Tonight at dinner Barb and I found we were sitting next to a couple of the ship’s gigolos.  I could tell that’s who they were by what they were saying and struck up a conversation with them.  They do not get paid but get free passage and free meals.  Their job is to go to the ballroom after dinner and dance with the single ladies.  One of them was English and the other was an American former federal worker who lives in D.C.  They were both retired, in their sixties and both love to dance.  It is forbidden for them to become involved with the women so both parties feel comfortable and safe.  I enjoyed talking to them, although their situation was not one I could picture myself in – either role.

September 10 – Almost there – The Celtic Sea.  We’ve passed into shallow water again – about 100 meters deep, the European Continental Shelf.  I saw my first seagull since leaving America.  We are to pass Bishop’s Rock this afternoon at 5PM – will dock in Southampton at 6AM tomorrow.  Bishop’s Rock is where they once measured the total time it had taken a liner to cross the Atlantic.  The liner speed record was set in 1952 by the SS United States, “the fastest ship afloat.”  United States was built with subsidies from the US government and designed to be easily modified into a troopship should the need arise.  It was also specifically designed to break the speed record of the original Queen Mary, a Cunard ship.

Auto loading terminal next to us when we were docked at Southampton.

Auto loading terminal io the pier next to us when we were docked at Southampton.

In 1957, a few months after my grandad died, I traveled with my Oma across the Atlantic on SS United States.  I come by my love of the ocean honestly.  That year was the last before transatlantic jet travel began.  United States was decommissioned in 1969 and now sits rusting at a dock in Pennsylvania.  The original Queen Mary has been converted to a hotel in San Diego.  I have never visited her there but understand that she is still beautiful.

It’s impossible to say what will happen to our oceans in this century or how any of the great issues of our time will be resolved.  I certainly do not know the answers to any of it – except the old saw: “Everyone just needs to do the best that they can.”  Today (Sept 13) is my birthday – I am 69.  I’m sure that 58 years ago the North Atlantic and the North Sea were colder – and that our climate has changed, and continues to change and that we have not done much about it.  But in the intervening years we’ve had the civil rights movement, feminism, gay rights and the Americans with Disabilities act.  So it is possible that things can be accomplished.

Petroleum Terminal in the channel between Southampton and the Isle of Wight

Petroleum Terminal in the channel between Southampton and the Isle of Wight

All of the choices are ours.




Fish and Cuba


Copyright AAAS Science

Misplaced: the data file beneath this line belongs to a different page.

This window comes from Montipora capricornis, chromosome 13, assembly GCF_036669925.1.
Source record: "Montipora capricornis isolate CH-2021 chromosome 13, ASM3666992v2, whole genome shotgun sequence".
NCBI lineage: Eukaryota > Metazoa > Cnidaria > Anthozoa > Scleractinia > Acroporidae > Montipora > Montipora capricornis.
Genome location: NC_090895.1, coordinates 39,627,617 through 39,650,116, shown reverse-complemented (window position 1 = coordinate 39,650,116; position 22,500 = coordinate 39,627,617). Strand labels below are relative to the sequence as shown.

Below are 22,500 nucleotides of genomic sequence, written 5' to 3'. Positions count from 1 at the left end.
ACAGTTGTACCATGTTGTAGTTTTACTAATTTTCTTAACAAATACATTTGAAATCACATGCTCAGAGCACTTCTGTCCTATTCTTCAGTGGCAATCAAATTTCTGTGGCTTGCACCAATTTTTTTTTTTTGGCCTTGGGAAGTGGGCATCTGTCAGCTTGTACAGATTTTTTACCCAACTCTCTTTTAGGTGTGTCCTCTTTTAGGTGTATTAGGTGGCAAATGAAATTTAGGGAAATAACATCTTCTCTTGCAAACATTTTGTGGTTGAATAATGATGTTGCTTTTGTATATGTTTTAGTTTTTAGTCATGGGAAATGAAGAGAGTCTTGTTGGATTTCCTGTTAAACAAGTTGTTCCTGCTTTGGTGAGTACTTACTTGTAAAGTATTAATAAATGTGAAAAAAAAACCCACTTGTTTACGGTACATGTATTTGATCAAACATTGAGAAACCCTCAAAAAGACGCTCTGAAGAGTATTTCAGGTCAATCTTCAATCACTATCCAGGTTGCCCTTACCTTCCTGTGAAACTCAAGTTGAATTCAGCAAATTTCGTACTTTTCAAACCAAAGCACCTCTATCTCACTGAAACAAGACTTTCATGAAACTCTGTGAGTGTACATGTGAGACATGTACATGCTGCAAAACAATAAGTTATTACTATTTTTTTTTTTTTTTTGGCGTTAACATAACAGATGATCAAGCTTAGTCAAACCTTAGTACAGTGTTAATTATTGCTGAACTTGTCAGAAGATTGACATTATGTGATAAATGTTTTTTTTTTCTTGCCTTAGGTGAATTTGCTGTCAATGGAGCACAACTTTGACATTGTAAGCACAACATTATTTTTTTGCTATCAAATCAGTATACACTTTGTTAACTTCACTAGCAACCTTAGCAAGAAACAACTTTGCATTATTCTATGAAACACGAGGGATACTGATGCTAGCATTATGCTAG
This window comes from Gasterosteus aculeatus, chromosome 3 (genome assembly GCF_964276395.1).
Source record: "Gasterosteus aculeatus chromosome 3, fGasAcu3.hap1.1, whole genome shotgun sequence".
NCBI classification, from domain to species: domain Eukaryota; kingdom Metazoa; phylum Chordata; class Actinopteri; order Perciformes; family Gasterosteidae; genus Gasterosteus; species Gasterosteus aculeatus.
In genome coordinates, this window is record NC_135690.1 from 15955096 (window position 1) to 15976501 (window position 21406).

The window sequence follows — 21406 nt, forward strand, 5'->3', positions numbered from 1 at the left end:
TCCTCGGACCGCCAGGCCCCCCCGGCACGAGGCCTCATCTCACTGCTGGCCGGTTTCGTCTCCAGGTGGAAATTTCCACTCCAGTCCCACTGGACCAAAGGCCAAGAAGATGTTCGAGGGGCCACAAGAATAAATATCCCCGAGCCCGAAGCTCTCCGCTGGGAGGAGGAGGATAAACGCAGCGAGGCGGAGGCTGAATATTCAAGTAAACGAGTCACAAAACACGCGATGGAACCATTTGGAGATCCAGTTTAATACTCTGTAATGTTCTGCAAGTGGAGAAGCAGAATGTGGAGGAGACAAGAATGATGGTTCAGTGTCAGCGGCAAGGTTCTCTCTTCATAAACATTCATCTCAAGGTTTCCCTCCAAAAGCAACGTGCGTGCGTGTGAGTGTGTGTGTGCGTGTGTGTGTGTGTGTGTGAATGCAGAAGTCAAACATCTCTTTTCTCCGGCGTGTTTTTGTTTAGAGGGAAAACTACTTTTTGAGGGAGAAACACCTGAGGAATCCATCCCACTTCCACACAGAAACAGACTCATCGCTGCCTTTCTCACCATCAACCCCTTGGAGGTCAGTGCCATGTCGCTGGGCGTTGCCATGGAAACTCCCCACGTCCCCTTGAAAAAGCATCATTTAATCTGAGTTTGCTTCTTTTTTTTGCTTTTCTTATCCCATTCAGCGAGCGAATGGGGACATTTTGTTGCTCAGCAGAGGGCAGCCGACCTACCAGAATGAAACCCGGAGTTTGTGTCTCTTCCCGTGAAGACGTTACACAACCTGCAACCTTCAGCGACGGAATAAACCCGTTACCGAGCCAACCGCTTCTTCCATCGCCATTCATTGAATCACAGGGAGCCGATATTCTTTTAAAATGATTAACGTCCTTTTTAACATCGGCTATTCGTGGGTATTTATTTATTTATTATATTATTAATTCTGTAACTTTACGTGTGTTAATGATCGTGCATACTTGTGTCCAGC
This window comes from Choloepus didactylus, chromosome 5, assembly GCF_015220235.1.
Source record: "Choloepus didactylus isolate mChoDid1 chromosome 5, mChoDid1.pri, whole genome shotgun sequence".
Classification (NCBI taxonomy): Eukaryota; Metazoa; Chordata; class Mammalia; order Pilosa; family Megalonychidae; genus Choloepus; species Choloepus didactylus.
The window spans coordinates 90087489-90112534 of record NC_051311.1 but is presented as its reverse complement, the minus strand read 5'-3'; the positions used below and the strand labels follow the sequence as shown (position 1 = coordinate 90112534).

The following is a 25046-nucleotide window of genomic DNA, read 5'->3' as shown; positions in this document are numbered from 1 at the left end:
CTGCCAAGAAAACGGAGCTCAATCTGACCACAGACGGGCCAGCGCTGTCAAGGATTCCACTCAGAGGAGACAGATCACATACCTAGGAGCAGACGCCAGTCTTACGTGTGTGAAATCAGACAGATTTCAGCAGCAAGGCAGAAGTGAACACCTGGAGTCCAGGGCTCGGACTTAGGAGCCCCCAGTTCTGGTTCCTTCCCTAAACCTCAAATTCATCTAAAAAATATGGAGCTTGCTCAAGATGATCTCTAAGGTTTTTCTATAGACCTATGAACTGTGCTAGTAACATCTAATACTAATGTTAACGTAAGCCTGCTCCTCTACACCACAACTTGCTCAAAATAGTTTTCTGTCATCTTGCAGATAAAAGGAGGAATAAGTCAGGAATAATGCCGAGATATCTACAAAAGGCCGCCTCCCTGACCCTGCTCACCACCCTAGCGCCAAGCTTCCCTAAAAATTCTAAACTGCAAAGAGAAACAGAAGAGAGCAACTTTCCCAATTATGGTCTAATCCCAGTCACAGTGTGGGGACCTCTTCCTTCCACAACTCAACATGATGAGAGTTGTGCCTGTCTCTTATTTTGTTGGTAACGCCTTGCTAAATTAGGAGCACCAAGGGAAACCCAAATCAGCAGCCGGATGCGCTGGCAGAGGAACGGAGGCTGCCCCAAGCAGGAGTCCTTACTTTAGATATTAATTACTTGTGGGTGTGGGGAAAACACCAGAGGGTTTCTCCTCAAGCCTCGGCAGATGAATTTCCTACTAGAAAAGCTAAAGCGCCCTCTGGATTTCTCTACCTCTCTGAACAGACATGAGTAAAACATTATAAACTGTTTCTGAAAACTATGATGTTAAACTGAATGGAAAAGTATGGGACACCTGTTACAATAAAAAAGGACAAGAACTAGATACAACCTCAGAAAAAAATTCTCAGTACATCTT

It’s happened twice in the last few weeks that articles about Cuba’s Jardines de la Reina have crossed my desk.  The first was from Sea to Table – that site is a bulletin created by a sympathetic American family and it serves to connect independent and sustainably practicing fishermen all over North America with chefs in large American cities.  Because the US department of State has removed Cuba from its list of state sponsors of terrorism that country will be undergoing intense change in the coming years.  Since Fidel Castro overthrew Fulgencio Batista in 1959, Cuba has languished due to the regime’s dislike of capitalism and economic development.  The GNP per capita in 2011 was $6,051.20.  In the United States, by contrast, it was $49,803.50.

As a result, the environment around Cuba is comparatively pristine – what was difficult for the Cuban people has been a bonanza for nature.  There has simply been no money devoted to development.  Additionally, the Cuban government has devoted much effort to conservation in the Jardine, making it a park.  Jacques Cousteau visited the island in the ‘80s and convinced the Cuban government to create an environmental agency and begin conservation.  People who have dived the reefs in the park report that it is like going back in time hundreds of years.

The second recent article was from Science magazine and describes a new effort by a UNC Chappell Hill biologist partnered with a Cuban post-doc to measure the fish mass in the reefs and study the micro flora.  It is hoped that the study of the reefs will enable comparisons with degraded reefs around Florida to tease out a more nuanced narrative for reef degradation and what has caused it all over the Carribean.


Us foreign policy still prohibits federally funded research in Cuban waters.  Current efforts are partially funded by Ocean Doctor, a D.C. non-profit which helps American scientists visit there.  The project is a spin off from the San Francisco Baum Foundation’s environmental arm and is headed by a marine scientist, Dr. David Guggenheim.

It will be interesting to see how things go moving forward.  Currently, under socialism, the government is the largest employer in Cuba.  They pretty much control what happens there.  There is little to no lobby pressure on the government unlike in capitalist countries.  Internationally, scientists hope that meaningful research can be accomplished before tourism and development change the ecosystem.  There will be a struggle there over this issue.

About Fats

There has been some news recently about trans fats.  The FDA has given industry three years to remove artificial fats from our food supply.  New York Times foodie superstar Mark Bittman wrote an op-ed column recently in which he opined that “butter is better” [than Crisco.]  In the popular hierarchy it goes like this: fat is bad; saturated fat is worse and trans fats are baddest.  And don’t forget cholesterol.  I started to wonder as I was reading Mark’s column, what exactly are these things and what makes them so bad?  Looking into it was pretty fascinating.